Domain name privacy has been a thorn in the side of IP owners and law enforcement officials for many years. It is abused by miscreants ranging from cyber-squatters, counterfeiters, and copyright infringers to trademark violators, spammers and scammers, providing them with a safe harbor to conduct their online operations with relative anonymity and impunity.
Domain privacy services are provided by accredited domain name registrars that list alternative Whois details, providing anonymity to the registrant of a domain name. A similar product is called a proxy service, where the organisation that provides the service (such as the domain name registrar) is the actual registrant and licenses the domain name to the user.
In many cases when an IP owner wants to find out who an infringer is, the ISP or domain name registrant set up very stringent obstacles to protect their client details, such as:
- a court order (in the same jurisdiction as the proxy provider)
- a subpoena (in the same jurisdiction as the proxy provider)
- proof of a pending civil action
- a decision from a WIPO (World Intellectual Property Organization) court in respect of a UDRP (Uniform Dispute Resolution Policy) case
Even in clear cases of intellectual property infringements, IP owners are often forced to wait for weeks – sometimes months – for proceedings to conclude and domain name information to be released.
The University of Cambridge and NPL study into domain privacy abuse
In 2013, ICANN commissioned a study that highlighted the current ad-hoc privacy controls in place with the Whois system. The study was conducted by the University of Cambridge and the National Physical Laboratory (NPL), and concluded – to no one’s surprise – that privacy/proxy services were being abused by criminals.
It showed that the percentage of domain names used to conduct illegal or harmful Internet activities that were registered via privacy or proxy services is significantly greater than those used for lawful online activities.
NPL attempted to contact a sample of registrants using a privacy service that did not seem to be engaging in criminal activity, and found that up to 55% of the time they were unable to be contacted. For domain names that were being used in illegal activity, that number rose to up to 93%. This highlights the problems IP owners have in attempting to resolve issues of IP infringements directly with domain name registrants, who generally have to resort to subpoenas, litigation or dispute resolution to get access to this information.
The study also found that
- 55% of sampled unlicensed pharmacies used privacy/proxy-registered domain names
- 46% of sampled advanced fee fraud cases used privacy/proxy-registered domain names
- 28% of sampled websites hosting illegal child abuse sexual images used privacy/proxy-registered domain names
- by comparison, just 9% of licensed pharmacies and 13% of law firms studied by NPL used privacy/proxy services; on the other hand, 44% of lawful websites hosting adult content and 28% of legitimate banks studied by NPL used privacy/proxy-registered domain names
Some IP owners publicly supported the conclusions of the reports, such as the InterContinental Hotels Group, which responded to the report that the “study provides objective evidence to support urgent need for ICANN to initiate processes to oversee and regulate privacy and proxy services providers.”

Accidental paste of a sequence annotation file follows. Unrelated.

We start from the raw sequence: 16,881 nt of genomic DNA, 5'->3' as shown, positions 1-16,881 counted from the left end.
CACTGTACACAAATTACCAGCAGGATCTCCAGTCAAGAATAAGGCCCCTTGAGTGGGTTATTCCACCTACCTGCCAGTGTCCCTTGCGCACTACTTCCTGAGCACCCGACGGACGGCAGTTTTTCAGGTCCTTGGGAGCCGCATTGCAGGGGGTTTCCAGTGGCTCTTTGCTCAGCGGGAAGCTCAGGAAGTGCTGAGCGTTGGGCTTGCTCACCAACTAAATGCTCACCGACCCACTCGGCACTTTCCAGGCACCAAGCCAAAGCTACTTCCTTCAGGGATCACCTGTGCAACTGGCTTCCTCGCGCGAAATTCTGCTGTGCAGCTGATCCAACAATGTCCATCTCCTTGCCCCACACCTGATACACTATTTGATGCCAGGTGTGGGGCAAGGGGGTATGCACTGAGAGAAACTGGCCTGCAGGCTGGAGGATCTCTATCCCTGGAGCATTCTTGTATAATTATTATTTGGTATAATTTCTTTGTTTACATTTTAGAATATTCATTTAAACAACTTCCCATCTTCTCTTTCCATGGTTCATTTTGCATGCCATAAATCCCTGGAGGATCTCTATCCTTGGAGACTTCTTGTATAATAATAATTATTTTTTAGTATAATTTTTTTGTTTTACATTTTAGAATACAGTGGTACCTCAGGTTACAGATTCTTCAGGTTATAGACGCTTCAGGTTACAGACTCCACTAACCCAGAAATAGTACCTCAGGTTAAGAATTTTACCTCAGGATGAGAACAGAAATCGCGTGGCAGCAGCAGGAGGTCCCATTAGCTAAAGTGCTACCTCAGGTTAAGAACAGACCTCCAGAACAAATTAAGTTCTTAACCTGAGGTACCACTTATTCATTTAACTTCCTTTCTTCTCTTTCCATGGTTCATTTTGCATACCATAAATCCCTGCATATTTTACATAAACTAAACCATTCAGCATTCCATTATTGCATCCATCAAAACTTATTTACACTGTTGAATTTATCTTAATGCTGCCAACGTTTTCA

General Electric Company (GE) also responded that the findings were generally unsurprising, but also commented that the study did not fully elaborate on issues of media and software privacy, or trademark infringement (i.e. counterfeiting), and called on ICANN to undertake a full study that looked at the full gambit of IP abuse on the Internet via domain privacy and proxy settings.
Despite the report’s limited scope, it provided clear evidence that the domain name privacy service was being abused by criminals and IP infringers, and encouraged ICANN to take steps to start to address the issue.
Where are we today?
This issue has very sensitive elements to it, and both the IPR groups and pro-privacy camp are equally passionate about their respective positions. Well-executed campaign by the pro-privacy brigade, and a lack of participation in the debate from individual IP owners, has seen the tide turn against IPR owners, but the debate is still in the open and with the increasing level of criminal activity that hides behind domain name privacy, it is likely that this debate will continue on for some time.
If you want to find out a 3rd parties details
Each Registry, Registrar and ISP has some form a policy for dealing with these types of information requests. Where a subpeona is the only seeming course of action, there are other strategies that you can follow to gain this information, such as launching a DRP proceeding where the Registry will release details of the Respondent, and other arbitration mechanisms, for dispute management purposes. This is in one example, but a lot cheap than going through the courts.
Brandsec is a corporate domain name management and brand protection company that look after many of Australia, New Zealand and Asia’s top publicly listed brands. We provide monitoring and enforcement services, DNS, SSL Management, domain name brokerage and dispute management and brand security consultation services.